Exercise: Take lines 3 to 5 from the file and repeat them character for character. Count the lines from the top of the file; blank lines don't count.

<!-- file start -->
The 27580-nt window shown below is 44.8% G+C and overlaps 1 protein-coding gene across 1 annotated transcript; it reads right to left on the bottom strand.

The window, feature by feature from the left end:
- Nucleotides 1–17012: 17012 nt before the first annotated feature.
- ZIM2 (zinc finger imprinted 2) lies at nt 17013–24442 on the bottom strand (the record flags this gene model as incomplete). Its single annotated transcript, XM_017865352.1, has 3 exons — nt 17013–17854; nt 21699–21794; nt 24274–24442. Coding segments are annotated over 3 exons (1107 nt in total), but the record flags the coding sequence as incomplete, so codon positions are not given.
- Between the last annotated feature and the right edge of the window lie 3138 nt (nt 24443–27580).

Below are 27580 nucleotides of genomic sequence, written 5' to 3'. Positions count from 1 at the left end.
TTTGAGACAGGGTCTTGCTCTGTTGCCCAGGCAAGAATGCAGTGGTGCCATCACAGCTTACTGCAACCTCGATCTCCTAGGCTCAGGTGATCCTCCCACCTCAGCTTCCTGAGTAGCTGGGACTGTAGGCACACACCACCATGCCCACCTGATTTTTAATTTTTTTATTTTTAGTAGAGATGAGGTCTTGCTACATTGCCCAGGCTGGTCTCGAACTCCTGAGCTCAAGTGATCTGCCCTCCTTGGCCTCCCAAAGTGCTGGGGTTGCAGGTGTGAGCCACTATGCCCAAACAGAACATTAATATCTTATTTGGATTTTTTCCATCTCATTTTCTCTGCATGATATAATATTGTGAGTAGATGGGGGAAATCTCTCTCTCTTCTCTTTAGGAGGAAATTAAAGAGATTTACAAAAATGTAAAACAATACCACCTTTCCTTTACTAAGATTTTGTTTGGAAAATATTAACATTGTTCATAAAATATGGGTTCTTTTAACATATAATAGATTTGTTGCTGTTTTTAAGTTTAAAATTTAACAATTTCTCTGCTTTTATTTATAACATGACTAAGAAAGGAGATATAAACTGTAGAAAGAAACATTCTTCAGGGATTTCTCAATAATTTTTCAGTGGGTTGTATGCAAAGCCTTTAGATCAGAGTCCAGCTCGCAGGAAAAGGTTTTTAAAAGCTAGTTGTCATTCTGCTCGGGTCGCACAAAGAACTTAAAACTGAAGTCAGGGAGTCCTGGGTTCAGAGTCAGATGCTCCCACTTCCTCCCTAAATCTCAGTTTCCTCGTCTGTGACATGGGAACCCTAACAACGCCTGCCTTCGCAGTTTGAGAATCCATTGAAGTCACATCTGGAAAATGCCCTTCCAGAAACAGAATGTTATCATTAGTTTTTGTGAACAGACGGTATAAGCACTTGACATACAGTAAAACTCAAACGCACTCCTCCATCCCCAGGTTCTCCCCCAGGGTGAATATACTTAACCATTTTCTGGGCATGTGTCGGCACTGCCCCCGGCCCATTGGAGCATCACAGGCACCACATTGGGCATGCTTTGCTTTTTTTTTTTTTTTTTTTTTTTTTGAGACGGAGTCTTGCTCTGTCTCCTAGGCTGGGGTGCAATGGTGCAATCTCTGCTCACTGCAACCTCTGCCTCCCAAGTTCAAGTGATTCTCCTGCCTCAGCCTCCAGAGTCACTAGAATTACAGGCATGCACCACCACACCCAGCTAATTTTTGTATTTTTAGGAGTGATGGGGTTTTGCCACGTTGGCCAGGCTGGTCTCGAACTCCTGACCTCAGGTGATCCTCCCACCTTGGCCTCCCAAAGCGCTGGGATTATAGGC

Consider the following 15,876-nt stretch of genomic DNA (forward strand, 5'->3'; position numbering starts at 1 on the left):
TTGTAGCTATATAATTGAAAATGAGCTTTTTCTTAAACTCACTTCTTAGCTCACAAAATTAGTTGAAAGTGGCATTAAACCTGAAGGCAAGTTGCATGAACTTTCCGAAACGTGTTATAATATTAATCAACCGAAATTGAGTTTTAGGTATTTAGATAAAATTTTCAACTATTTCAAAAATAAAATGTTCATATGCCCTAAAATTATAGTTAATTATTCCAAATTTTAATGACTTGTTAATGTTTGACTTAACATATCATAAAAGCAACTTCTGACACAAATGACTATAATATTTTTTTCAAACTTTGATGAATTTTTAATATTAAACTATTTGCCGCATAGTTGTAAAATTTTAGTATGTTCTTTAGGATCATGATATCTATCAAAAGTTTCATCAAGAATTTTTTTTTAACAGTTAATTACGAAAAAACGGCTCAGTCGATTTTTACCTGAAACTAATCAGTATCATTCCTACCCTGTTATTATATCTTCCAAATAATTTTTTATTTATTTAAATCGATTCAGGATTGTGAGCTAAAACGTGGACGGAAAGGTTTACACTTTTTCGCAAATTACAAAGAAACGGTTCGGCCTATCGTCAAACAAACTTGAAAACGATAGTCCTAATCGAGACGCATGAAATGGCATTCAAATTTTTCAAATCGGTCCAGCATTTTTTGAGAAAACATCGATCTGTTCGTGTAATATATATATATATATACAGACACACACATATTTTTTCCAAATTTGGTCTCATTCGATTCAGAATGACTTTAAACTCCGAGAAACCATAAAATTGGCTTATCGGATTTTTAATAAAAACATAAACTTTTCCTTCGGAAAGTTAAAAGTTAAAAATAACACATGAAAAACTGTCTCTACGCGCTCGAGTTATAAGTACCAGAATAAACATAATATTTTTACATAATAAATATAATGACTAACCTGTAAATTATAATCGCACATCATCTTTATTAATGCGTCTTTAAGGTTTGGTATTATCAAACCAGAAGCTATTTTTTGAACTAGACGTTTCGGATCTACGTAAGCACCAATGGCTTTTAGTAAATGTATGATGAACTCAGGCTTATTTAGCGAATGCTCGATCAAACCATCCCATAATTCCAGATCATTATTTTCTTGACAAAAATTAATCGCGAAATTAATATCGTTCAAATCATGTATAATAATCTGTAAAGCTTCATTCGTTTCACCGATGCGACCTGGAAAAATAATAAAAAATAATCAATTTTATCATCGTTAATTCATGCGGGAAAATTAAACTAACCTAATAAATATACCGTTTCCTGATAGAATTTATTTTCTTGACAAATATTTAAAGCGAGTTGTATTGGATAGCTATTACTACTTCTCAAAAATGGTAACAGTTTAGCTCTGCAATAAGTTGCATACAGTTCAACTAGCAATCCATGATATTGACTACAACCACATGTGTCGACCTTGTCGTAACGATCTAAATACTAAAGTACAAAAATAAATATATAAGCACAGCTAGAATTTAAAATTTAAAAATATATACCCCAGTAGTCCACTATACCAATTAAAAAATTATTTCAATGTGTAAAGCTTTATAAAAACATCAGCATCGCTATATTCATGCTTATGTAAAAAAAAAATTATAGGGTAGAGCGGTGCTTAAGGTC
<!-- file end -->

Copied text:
- Nucleotides 1–17012: 17012 nt before the first annotated feature.
- ZIM2 (zinc finger imprinted 2) lies at nt 17013–24442 on the bottom strand (the record flags this gene model as incomplete). Its single annotated transcript, XM_017865352.1, has 3 exons — nt 17013–17854; nt 21699–21794; nt 24274–24442. Coding segments are annotated over 3 exons (1107 nt in total), but the record flags the coding sequence as incomplete, so codon positions are not given.
- Between the last annotated feature and the right edge of the window lie 3138 nt (nt 24443–27580).